Looking to the philosophies and business strategies behind successful Silicon Valley start-ups is the key to improving efficiencies – and the bottom line – in advice practices, according to Audere Coaching & Consulting founder Stewart Bell.
Bell discussed specific focal areas for owners of advice businesses – automation, outsourcing, performance “hacks” and others – during one of Netwealth’s monthly educational webinars for financial advisers.
Bell has spent over 10 years coaching 300 plus professional services businesses - including financial advice practices, accountants, risk specialists and mortgage brokers - to help them stand out from their competitors and improve efficiency. Prior to his consulting career, he held multiple roles at AMP and NAB.
Closing the gaps
Bell began the seminar by asking participants what was “dragging their business down.” Common responses included paperwork, choosing the right technology, workflow, compliance and time management.
He said that these issues in combination had a negative effect on revenue, because they were wasting time that could otherwise be spent on “helping people to achieve financial independence as soon as practical so they can live without financial stress, take care of their families and, ideally, give back to their communities.”
“What I am talking about [is] building an advice firm that smashes paradigms,” he said.
“I am talking about how to build the kind of business that doesn't have to solely rely on third parties to give you leads or a business, that doesn't have to work hard to convert suspicious prospects into clients, but instead gets them calling you: a business that doesn't have to scrabble around to deliver on promises and uses technology and people to create really significant client advocacy.”
To do this, Bell said advisers needed to think like Silicon Valley entrepreneurs. He pointed to Facebook founder Mark Zuckerberg: “He doesn’t do any coding anymore - he works in a more strategic area. I want that for you, because it will help you to close these gaps.”
Bell’s strategy, he explained, hinges on three key points: automation, “plug and play” (through delegation and taking on a more strategic role) and performance “hacks” (such as outsourcing certain admin bottlenecks). The goal, ultimately, was to get advisers to move from being “air traffic controllers” to “commanders” by recognising what aspects of their work were taking up unnecessary time and money.
Of course, while technology was an important part of Bell’s message, he emphasised that too many advisers find the extra admin required to navigate the technology used in their business actually damaging to productivity. The key was to “start using technology and stop letting tech use you.”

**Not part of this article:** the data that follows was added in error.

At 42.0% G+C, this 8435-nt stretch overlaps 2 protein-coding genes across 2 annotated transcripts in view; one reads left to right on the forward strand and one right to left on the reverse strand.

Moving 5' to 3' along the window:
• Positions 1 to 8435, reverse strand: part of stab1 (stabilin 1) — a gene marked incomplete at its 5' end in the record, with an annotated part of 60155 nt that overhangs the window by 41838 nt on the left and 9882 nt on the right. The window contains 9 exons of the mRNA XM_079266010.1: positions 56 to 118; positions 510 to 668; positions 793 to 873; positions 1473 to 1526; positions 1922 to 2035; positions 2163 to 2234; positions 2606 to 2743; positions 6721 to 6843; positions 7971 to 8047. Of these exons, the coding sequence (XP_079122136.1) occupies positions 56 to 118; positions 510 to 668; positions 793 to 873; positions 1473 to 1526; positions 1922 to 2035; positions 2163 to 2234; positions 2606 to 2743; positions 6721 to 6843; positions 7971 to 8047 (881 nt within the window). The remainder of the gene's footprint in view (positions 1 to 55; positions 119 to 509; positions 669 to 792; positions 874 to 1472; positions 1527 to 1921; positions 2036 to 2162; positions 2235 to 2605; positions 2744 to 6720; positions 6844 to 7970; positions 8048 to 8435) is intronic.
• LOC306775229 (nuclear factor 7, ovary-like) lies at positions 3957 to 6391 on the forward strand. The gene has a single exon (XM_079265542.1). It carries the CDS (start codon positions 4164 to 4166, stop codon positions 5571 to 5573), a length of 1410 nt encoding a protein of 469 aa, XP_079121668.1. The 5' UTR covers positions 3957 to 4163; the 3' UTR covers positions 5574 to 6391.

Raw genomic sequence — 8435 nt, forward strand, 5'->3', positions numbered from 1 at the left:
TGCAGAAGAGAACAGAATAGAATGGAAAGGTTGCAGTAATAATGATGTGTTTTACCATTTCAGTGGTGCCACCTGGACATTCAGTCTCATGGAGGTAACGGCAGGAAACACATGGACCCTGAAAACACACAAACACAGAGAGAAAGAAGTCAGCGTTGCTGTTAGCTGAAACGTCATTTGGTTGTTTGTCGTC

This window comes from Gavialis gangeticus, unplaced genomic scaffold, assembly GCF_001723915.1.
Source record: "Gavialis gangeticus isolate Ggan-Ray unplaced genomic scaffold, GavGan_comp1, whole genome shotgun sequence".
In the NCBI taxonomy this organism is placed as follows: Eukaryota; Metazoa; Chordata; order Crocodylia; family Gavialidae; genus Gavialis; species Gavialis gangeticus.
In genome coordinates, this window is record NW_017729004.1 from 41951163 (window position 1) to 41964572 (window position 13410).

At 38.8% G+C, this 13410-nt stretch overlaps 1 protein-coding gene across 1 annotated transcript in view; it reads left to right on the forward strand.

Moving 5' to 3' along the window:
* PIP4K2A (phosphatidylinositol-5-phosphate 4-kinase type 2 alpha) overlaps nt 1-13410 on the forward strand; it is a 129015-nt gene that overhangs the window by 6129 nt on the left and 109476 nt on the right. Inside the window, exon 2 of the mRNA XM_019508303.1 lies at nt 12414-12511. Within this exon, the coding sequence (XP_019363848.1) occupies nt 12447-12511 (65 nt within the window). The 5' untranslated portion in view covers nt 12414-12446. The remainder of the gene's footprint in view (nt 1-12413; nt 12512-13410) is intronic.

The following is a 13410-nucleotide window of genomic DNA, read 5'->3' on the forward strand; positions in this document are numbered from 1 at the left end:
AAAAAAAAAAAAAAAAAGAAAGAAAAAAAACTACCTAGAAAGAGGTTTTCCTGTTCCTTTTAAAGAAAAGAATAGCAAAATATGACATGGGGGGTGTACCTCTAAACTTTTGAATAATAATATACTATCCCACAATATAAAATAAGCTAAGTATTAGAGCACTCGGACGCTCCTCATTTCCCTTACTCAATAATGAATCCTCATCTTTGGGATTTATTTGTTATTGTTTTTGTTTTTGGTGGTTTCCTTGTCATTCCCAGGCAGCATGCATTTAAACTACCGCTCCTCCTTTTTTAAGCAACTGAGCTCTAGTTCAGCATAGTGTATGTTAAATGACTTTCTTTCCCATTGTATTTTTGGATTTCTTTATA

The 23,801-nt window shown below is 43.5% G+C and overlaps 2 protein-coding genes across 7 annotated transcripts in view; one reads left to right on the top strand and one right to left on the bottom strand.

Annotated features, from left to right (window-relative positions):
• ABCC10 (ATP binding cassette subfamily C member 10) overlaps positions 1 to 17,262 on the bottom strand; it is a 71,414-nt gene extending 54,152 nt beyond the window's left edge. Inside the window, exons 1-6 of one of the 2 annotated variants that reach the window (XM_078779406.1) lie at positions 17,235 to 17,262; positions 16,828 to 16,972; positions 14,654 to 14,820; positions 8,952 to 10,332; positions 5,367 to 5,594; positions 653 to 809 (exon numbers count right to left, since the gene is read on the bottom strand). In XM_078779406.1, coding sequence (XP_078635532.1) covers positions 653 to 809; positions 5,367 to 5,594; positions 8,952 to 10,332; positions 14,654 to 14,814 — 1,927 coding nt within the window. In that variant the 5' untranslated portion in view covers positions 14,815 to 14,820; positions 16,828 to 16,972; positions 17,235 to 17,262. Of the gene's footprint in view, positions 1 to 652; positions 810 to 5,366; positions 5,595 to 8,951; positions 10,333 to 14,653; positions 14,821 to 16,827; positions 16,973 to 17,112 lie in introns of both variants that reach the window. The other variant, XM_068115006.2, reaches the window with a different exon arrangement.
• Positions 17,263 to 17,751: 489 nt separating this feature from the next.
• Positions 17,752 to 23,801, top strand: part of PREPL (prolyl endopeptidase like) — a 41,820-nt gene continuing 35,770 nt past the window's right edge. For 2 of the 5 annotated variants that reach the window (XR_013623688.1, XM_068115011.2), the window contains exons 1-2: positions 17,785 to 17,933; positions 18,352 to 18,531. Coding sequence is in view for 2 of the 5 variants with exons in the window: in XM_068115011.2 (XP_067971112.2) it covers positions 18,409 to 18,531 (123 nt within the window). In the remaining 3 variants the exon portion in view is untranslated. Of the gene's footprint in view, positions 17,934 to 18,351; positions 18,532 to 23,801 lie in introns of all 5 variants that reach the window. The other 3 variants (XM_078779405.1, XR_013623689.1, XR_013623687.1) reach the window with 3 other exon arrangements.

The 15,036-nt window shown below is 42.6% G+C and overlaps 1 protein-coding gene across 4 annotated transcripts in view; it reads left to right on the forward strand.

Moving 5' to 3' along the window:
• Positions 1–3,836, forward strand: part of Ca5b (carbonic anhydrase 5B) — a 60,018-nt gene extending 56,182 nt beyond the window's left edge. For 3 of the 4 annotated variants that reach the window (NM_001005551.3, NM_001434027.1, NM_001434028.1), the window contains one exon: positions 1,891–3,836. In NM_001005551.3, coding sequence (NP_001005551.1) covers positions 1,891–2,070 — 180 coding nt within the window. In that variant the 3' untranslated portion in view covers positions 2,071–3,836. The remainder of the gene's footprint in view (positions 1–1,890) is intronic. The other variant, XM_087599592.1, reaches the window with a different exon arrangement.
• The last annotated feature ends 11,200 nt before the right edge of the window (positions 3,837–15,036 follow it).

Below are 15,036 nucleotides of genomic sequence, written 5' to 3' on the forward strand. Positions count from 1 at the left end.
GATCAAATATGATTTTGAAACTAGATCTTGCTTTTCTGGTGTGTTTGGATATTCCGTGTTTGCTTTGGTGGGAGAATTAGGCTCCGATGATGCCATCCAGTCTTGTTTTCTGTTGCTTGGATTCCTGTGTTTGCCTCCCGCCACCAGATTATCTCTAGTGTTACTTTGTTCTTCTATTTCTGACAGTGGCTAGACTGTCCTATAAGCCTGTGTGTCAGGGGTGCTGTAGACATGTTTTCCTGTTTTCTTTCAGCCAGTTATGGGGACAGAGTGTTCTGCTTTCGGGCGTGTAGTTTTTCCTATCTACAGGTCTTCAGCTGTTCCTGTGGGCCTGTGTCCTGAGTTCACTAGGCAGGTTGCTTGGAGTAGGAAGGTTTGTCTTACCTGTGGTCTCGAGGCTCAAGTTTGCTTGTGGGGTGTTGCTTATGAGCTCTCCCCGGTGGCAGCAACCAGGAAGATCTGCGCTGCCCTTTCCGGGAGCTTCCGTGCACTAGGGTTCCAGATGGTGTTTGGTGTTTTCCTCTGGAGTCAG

“I can go on and on about this topic – about the way that advisors hamstring themselves day in, day out with the way we allow technology to interrupt our flow when we need to focus when solving complex financial problems,” he explained.
Learn to say no
As an example, he cited a client, Craig, who made extensive use of a virtual assistant, but found he was "spending more time organising her than the other way around. He was deep into his emails 24/7, and it was making him miserable. He was doing it all: the process, the marketing, every email."
Bell concluded that Craig was wasting too much time dictating and micromanaging every piece of work his assistant needed to do. He switched Craig over to a four-step process called "VA onboarding," which was based on defining what he needed, how he needed to be communicated to, what information he needed at particular intervals and which systems and processes he would delegate to someone else.
Craig was so used to managing the entire scope of his business that it was difficult at first to let go of certain responsibilities, but after going through this process with Lisa – she took over many email, calendar and client onboarding duties – Bell said it dramatically increased his productivity.
Another client, Geoff, was struggling with similar issues, except technology was the main bottleneck: according to Bell, Geoff "had all this technology, the CRM system to hold the data, a directory structure to hold it all, a word processor so he could type, but the tech was making it worse, not better. There is another feature of Silicon Valley I really think is worth embracing: the idea that if something is not improving the situation, if it is not adding something vital, or removing something unneeded, it doesn't have a place. Innovation is saying no to a thousand things."
Bell set out to streamline Geoff's use of technology by creating a three-step process: first, Geoff would use voice recording and transcription service Rev to make detailed financial notes. Then those recordings would be automatically uploaded to a Dropbox account, which would be immediately accessed by Rev to be processed.
"It was crazy - he delivered this form that normally would have taken him 20 minutes to do in three-and-a-half minutes,” Bell said.
“Before that, he had a backlog of advice documents and a backlog of thumbnotes, and as a result the business was kind of waiting for him to get things done. Everyone was waiting for him: he was the bottleneck.
“Technology can and will help your business and your productivity, but you have got to pick wisely and you have got to be willing to let things go; let go of things along the way. That’s the opportunity. The goal moving forward is elimination.”
That was the key lesson, Bell said, from Silicon Valley: that advice businesses aren’t necessarily improved by technology per se, but rather by finding ways to streamline and in some cases automate existing processes. In this way, advisers can focus on actually delivering value to customers.